This year’s Grand Prix Final pairs event had lots of highs and lows. The highest point was, of course, Stolbova/Klimov’s masterful (and nearly record-setting) performance in the long program. However, at the same time, other pairs in the event struggled quite a bit. Let’s take a look at what happened.
This competition was a triumph for Stolbova/Klimov. They won both segments and showed the world know they’re back on form and ready to contend for the top titles this season!
Stolbova/Klimov’s short program to “I Put a Spell on You” was good, although not their best. There were a few technical issues: The catch on the triple twist was a bit low, Ksenia stepped out of the SBS 3T, and the throw 3F appeared 2-footed on replay. These small flaws were, however, hardly reflected in the GOE marks. The GOE on the twist went as high as +2; the throw 3F was all +2s/+3s. And there were no negative GOE marks on the SBS 3Ts, despite the clear stepout on the landing from Ksenia. (Indeed, one judge even gave +2!) All in all, the marks were interesting, and in my opinion a bit inflated. This program is a winner for Stolbova/Klimov; they clearly had the best overall skating quality in the short program. So I’m on board with the 9.50s and 9.25s they received for Skating Skills and Performance/Execution, but not so much with the overscoring of the technical elements. Still, they earned 74.84 and placed 1st.
Stolbova/Klimov then put out a compelling, commanding, and clean performance in the free skate to win the gold medal. It was clearly the best program of the season so far from any pair. Ksenia/Fedor opened with a decent triple twist. Then they hit their new element, the SBS 3T/3T/2T combination. Fedor’s landing on the second jump was slightly swingy, but he held on, and it was clean. They scored 10.70 on this combo: The highest-scoring element in the competition, by almost 2 points. From there on, it was all gravy for Stolbova/Klimov. The throw 3F was outstanding, with an incredible running edge coming out, and almost all +3s. The lifts were all very well done; the SBS 3S was right on; the throw 3S was excellent. All in all, it was a great performance and they scored 154.60, just .06 off Volosozhar/Trankov’s current world record score.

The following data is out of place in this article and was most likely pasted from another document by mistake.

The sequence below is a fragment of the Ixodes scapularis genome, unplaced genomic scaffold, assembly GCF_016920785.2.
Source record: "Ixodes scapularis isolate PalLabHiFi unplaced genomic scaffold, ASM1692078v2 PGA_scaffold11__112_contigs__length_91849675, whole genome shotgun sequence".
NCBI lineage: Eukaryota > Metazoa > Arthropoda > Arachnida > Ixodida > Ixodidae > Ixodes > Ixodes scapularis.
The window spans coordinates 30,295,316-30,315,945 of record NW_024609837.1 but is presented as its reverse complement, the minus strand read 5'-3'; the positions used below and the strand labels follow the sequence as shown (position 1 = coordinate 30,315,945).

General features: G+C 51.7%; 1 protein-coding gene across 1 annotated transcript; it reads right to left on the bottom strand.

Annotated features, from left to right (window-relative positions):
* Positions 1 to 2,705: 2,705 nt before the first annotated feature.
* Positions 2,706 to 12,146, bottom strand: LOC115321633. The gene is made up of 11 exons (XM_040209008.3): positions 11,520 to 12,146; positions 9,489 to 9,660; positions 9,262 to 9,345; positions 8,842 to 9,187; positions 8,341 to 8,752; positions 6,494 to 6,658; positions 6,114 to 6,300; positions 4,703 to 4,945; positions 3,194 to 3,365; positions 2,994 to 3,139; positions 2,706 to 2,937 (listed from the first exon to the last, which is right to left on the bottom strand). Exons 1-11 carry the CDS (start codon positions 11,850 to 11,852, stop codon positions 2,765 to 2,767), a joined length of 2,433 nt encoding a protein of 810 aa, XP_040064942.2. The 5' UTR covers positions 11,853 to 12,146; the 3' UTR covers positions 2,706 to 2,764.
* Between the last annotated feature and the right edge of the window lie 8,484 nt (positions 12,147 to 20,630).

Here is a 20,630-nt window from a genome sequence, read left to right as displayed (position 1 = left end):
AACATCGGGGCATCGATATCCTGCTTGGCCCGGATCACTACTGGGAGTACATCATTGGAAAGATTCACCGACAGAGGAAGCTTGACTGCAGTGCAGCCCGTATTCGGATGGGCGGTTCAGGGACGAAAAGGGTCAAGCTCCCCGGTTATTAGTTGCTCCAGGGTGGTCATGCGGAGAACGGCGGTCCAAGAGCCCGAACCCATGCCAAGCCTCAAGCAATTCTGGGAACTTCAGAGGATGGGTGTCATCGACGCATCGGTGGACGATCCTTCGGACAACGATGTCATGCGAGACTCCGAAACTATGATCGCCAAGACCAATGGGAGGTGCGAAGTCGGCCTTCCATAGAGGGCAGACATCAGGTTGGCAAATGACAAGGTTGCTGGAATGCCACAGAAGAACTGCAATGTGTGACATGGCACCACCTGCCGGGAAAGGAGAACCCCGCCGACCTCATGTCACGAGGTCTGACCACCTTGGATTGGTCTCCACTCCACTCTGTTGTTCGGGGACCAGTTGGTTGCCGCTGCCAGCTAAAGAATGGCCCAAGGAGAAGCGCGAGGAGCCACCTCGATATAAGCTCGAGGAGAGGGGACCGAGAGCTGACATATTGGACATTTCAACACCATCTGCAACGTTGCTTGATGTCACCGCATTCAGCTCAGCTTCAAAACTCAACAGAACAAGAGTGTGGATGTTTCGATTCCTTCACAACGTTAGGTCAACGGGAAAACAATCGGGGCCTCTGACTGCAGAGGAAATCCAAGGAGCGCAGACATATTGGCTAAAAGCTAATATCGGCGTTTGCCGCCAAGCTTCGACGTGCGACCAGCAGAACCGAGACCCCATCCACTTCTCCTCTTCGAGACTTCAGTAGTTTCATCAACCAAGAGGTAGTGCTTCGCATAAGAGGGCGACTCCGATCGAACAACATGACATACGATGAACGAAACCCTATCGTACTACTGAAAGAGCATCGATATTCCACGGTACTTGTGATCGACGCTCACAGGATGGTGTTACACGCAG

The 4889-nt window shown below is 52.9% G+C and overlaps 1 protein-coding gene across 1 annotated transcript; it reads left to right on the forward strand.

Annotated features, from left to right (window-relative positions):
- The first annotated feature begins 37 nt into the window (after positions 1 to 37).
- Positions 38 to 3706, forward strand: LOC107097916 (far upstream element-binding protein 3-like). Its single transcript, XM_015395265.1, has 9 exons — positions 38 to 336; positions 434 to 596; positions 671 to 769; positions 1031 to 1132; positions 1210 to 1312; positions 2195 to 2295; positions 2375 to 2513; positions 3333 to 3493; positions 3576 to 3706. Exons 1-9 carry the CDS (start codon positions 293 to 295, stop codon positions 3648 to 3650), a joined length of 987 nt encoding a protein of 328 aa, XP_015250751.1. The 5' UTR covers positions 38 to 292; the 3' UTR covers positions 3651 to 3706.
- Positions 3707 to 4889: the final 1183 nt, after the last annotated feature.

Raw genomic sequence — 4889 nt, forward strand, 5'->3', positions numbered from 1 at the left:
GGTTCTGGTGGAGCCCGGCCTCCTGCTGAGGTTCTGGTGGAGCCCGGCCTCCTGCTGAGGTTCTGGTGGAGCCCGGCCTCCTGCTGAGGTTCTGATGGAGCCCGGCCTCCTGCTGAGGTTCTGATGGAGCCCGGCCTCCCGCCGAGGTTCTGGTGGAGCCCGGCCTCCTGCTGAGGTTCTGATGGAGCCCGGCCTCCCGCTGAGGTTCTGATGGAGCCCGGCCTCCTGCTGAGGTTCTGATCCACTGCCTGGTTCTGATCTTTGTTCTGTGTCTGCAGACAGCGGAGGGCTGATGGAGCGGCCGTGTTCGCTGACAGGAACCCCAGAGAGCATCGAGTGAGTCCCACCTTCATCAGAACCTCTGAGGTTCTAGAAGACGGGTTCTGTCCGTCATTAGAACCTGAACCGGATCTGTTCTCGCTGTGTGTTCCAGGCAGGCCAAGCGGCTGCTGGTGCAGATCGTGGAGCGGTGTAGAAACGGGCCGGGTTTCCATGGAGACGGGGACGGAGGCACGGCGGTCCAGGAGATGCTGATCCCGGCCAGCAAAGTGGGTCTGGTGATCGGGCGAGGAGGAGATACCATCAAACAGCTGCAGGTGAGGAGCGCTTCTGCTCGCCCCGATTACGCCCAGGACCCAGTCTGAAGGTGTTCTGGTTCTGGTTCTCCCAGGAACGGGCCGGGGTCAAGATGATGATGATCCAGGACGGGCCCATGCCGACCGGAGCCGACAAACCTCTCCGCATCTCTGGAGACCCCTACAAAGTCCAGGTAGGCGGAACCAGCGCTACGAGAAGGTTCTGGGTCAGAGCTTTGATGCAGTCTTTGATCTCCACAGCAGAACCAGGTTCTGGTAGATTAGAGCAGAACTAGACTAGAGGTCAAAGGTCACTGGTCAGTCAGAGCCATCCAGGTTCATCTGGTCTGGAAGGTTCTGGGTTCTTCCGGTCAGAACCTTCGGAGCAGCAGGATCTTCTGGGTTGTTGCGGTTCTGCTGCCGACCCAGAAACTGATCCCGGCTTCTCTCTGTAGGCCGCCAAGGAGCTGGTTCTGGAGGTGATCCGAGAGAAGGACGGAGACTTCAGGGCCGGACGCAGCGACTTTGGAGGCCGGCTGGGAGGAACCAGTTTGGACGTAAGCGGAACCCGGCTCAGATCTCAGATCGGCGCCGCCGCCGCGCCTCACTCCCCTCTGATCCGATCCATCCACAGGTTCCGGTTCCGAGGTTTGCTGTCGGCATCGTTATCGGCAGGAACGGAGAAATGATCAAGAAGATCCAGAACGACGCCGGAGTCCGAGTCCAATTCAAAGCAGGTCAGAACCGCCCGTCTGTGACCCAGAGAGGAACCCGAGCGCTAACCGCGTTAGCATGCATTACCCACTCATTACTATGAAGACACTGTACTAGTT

This victory must feel especially sweet for Ksenia/Fedor after their difficulties last season. They’ve made amazing progress since Skate America and will most certainly be vying for the European and World titles later this season.
As for the quad throw, Stolbova/Klimov said in an interview translated from Sovsport.ru that they may add it later this season. Fedor added: “But let me reassure you, we are not going to chase the quad. We will not integrate it into our programs until it’s 100% ready.”
Meagan/Eric skated decently at this event, but had to settle for silver.
Duhamel/Radford’s “Your Song” SP included a very nice triple twist, which earned several +3s, and a gorgeous level 4 death spiral. However, Meagan’s landing on the SBS 3Lz was low and tight, and that element got negative GOE. Still, everything was going fairly well until Meagan fell on the throw 3Lz. Unfortunately it was a big fall, and right on a highlight in the music, so it definitely affected the overall impression. They placed 3rd.